The control of American politics, like so much in this country, has become increasingly concentrated in the hands of a tiny elite. This trend can be seen by comparing patterns of political expenditures and voter participation in the non-presidential elections of 2006 and 2014. Between these years, enough time has passed for trends to become clear, while they are not so distant from each other so as to make comparison inappropriate.
The first thing to note is that between those years, private political contributions to candidates, adjusted for inflation, declined 8.9 percent. 1. Some have argued that this decline signifies recognition by potential donors that giving money is an ineffective way to influence politicians. 2. But it is likely that this view is erroneous, and what is going on instead is that the wealthy elite is increasing its grip on the political process.
This inference is consistent with three recent developments. In the first place, big donors have become increasingly important as a source of campaign funds. While the number of people making political contributions in any amount declined from 787,309 in 2006 to 694,676 in 2014, the number of individuals who contributed $95,000 or more increased from 515 to 1,149. As a result, big donors were responsible for 10.7 percent of funding in 2014, more than twice the 4.3 percent they provided in 2006. 3.
Second, while direct contributions to campaigns have declined, outside expenditures have sky-rocketed. Adjusted for inflation, such expenditures increased almost seven-fold between 2006 and 2014. It is impossible to know who all of these donors are because increasingly they refuse to reveal their identities. In 2006, 85.8 percent of the sources of outside expenditure were made public, but in 2014 that percentage was 59.7. Nevertheless, analysts at the Center for Responsive Politics report that groups undertaking such outside spending "are overwhelmingly fueled by large donors." 4.
Third and finally, even as wealthy individuals have increased their role in politics, the rest of the population has become increasingly alienated. The percentage of the voting age population who actually voted in 2012 was at the lowest level since World War II, standing at 33.2 percent. Voter participation in 2006, in contrast, was 37.2 percent.
Taken separately, each of these developments weakens the democratic content of our political process. The increased role played by big donors in campaign financing means a loss of voice by small donors; increased anonymous spending by the wealthy not only strengthens the clout of those donors, but does so without accountability. And of course growing voter abstention means that the one potential push-back against the power of wealth - voter involvement - is in decline.
But what is even more alarming than the consequences of each of these developments separately, is that they may be mutually reinforcing. In this interpretation, the increased role of the wealthy in providing anonymous funding acts to discourage small donors from making political contributions. Unable to approach of the level of the big donors, they could well conclude that their small donations represent a waste of money. Similarly, the decline in voter participation most likely is influenced by the same kind of calculation. Why vote when big donations dictate who is running for office and when those candidates respond to campaign contributors rather than the electorate?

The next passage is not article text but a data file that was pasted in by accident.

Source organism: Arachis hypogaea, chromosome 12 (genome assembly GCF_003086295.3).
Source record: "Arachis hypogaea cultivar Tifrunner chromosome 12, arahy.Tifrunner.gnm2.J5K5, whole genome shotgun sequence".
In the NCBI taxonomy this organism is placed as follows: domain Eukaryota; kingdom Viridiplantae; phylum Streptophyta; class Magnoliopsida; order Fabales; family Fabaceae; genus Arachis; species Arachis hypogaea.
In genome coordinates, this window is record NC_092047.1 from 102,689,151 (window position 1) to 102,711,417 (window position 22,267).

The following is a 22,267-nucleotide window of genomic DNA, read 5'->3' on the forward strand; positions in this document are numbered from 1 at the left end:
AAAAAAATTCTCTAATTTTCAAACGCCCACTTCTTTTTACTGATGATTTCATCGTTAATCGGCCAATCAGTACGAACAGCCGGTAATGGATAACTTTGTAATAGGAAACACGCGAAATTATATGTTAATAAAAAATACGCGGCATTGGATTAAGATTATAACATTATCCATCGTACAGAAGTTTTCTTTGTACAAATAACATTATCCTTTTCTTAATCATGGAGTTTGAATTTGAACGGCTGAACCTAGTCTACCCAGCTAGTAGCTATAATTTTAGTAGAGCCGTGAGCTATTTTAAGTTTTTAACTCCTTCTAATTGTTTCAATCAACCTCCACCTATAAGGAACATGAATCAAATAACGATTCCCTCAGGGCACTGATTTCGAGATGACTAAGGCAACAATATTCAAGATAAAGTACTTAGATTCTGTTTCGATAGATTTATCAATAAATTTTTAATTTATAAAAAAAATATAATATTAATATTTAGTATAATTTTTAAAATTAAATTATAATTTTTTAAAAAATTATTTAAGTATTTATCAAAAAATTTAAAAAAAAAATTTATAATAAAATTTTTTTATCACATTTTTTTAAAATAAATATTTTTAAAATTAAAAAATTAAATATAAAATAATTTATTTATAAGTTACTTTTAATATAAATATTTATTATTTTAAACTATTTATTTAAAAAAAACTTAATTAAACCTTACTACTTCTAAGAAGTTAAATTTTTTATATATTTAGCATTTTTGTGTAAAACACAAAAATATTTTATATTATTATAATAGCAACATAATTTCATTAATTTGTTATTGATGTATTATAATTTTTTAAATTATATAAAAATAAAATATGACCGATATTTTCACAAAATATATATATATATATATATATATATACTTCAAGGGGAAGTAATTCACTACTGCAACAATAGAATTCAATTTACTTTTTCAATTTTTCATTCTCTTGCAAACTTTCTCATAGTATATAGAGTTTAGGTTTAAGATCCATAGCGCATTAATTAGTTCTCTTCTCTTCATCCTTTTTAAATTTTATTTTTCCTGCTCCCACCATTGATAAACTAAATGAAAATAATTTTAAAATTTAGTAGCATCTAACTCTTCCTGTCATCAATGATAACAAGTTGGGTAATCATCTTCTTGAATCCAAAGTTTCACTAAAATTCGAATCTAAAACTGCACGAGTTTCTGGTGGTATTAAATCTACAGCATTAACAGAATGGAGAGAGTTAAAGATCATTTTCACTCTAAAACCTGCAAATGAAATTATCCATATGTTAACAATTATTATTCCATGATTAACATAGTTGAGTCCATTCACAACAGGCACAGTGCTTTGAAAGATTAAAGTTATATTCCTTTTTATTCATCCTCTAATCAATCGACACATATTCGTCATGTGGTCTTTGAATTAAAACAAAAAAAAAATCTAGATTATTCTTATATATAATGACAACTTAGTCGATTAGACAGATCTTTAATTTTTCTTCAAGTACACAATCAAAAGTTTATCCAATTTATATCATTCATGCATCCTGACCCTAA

In this perspective, the democratic content of American politics has been seriously eroded, and barring the emergence of a strong democratic counter-thrust, the eviscerating of democracy is likely to continue. Among other consequences, this increasingly forecloses the possibility of addressing critical problems such racial tensions and economic inequality that are roiling the country. Those problems cannot be resolved so long as politics is controlled by the wealthy. The simple fact is that corrective action requires a new, more egalitarian, politics - one in which the voices of the poor and the middle class find expression and are acted on.
The current political dominance of wealth has to be reversed. However, it will not be easy to break into the vicious cycle of big donor growth, small donor retreat, and decreased voter participation. Doing so will require that the American people become convinced that politics should be treated as a public good, paid for with tax revenues. The implementing of a public funding option for candidates could dismantle the political stranglehold now possessed by the wealthy. By allowing individuals who are neither wealthy themselves nor possess access to private wealth to run for and hold office, the public could come to see the political process as a tool for progress rather than a source of alienation. Public funding of elections could stimulate a democratic renaissance.
1. Calculated from The Center for Responsive Politics, Donors Giving $200+ in "Donor Demographics" for 2006 and 2014, deflated with the Consumer Price Index. https://www.opensecrets.org
2. Binyamin Appelbaum, "Who Wants to Buy a Politician?" The New Magazine, December 14, 2014, pp. 32-34.
4. "Overall Spending Inches Up in 2014: Megadonors Equip Outside Groups to Capture a Bigger Share of the Pie", Center for Responsive Politics, October 29, 2014, Open Secrets Blog, https://www.opensecrets.org